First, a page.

For too many passengers, the word "turbulence" when spoken over a public address system in flight conjures up scary images of things being tossed all over the cabin and a cockpit full of sweating pilots fighting for control.
And why wouldn't it? Between our constant warnings to keep your seat belts fastened in flight and Hollywood's obsession with the myth that airliners just stop flying and drop like a rock when they hit any bumps in the air (accompanied by hundreds of screaming extras), the word and the very concept of "turbulence" have taken on a dark and sinister nature.
But Reality No. 1 is this: Almost all the in-flight turbulence airliners fly through is absolutely not threatening or dangerous, and we pilots work very hard, and with almost perfect success, to avoid the type that is.
A boat pushing through choppy waters provides a fairly good analogy. The ride can be pretty rough, even to the point of throwing you around, but as long as the boat is sturdy and designed to be at home in such conditions, there's no danger to the boat -- only danger to people if they're knocked to the deck.
While there is absolutely no such thing as an "air pocket" (sorry, Hollywood), air does have bumps. More clearly stated, our atmosphere is seldom a still, quiet ocean of stable air molecules just sitting side by side with no vertical or horizontal currents. If it was, we wouldn't be having this discussion, because there would be no turbulence.
Instead, our atmosphere is filled with updrafts and downdrafts and jetstreams and different currents of air at different temperatures swirling and blowing and rising and falling, and sometimes coming together like the roiled waters of two streams converging. When our wings fly through those changing currents and disruptions, they act like spring-loaded, shock-absorbed wheels on a bumpy road and the smooth ride of the attached fuselage we're in becomes shaky -- sometimes so much so that it can knock us off our feet if we're trying to walk down an airborne aisle.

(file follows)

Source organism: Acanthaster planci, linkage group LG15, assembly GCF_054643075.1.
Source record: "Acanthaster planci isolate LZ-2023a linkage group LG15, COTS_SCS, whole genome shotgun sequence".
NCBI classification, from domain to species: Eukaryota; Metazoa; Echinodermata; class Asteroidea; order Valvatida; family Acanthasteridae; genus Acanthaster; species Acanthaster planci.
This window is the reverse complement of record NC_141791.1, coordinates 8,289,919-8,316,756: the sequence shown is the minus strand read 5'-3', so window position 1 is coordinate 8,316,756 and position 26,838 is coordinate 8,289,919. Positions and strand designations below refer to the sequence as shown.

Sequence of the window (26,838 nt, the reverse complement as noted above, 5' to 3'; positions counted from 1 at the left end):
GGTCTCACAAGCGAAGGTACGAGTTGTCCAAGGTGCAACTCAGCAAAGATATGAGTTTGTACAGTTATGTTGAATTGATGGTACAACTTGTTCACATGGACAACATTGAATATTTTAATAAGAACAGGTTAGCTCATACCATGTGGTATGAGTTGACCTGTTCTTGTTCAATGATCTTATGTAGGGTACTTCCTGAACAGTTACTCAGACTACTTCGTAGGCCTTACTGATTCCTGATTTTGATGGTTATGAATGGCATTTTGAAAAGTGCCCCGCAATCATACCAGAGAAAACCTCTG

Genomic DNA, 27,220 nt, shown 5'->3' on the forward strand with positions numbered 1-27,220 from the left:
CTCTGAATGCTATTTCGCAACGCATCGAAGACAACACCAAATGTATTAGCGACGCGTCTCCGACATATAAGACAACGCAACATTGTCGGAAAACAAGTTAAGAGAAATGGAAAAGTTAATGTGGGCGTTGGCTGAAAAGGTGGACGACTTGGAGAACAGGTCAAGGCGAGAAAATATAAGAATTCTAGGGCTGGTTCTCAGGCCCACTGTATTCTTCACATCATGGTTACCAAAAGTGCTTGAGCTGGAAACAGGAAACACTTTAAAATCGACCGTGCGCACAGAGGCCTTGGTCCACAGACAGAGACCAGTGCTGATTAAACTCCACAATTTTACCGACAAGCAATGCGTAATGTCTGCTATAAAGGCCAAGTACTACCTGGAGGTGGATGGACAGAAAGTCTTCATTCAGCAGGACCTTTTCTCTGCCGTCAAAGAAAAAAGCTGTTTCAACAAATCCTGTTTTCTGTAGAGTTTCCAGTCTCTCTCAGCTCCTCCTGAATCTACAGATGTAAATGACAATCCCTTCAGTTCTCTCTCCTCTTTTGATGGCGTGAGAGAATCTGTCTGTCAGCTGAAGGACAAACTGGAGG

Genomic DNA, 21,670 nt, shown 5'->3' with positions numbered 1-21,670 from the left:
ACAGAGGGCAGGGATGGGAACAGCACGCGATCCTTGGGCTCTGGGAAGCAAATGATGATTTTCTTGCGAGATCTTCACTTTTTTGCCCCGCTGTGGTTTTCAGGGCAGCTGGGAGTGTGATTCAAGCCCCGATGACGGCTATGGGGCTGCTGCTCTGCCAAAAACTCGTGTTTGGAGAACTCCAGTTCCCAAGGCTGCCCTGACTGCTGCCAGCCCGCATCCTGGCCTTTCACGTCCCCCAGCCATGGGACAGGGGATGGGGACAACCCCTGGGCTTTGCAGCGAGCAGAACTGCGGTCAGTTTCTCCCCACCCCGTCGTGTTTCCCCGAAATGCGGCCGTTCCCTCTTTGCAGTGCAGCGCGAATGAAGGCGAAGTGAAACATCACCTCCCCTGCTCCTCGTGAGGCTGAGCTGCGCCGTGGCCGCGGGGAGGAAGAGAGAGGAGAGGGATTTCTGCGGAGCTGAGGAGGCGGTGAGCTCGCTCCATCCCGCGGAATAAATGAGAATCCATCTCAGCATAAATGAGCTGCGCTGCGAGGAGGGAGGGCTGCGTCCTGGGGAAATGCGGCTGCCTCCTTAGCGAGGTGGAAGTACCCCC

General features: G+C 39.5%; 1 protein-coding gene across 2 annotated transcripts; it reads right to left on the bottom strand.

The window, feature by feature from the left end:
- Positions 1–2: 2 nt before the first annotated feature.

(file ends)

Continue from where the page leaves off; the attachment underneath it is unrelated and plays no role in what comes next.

Reality No. 2: Airliners are designed to easily take far more turbulence than we can handle personally. In other words, it may scare us silly but it can't hurt the airplane.
Modern jetliners are very strong, well-engineered machines designed to flex and twist and absorb even the type of airborne shaking we call "severe turbulence" (which we avoid like the plague). To a jetliner, bouncing along in moderate turbulence that can scare you to death and throw things around an unsecured cabin is just another day at the office -- what it's designed to do.
Severe turbulence is something we very seldom encounter and are prohibited from flying into. This class of extreme wind currents is encountered mainly in thunderstorms and other major weather disruptions, which airline pilots are required to avoid by at least 25 miles. Since virtually every airliner has color weather radar, pilots can clearly see, day or night, the type of storms that can produce severe turbulence hundreds of miles before we get close to them.
Clear air turbulence, or "CAT," just refers to light or moderate turbulence encountered in clear air versus turbulence in clouds.
So what should you think about when we use the "T" word on the PA?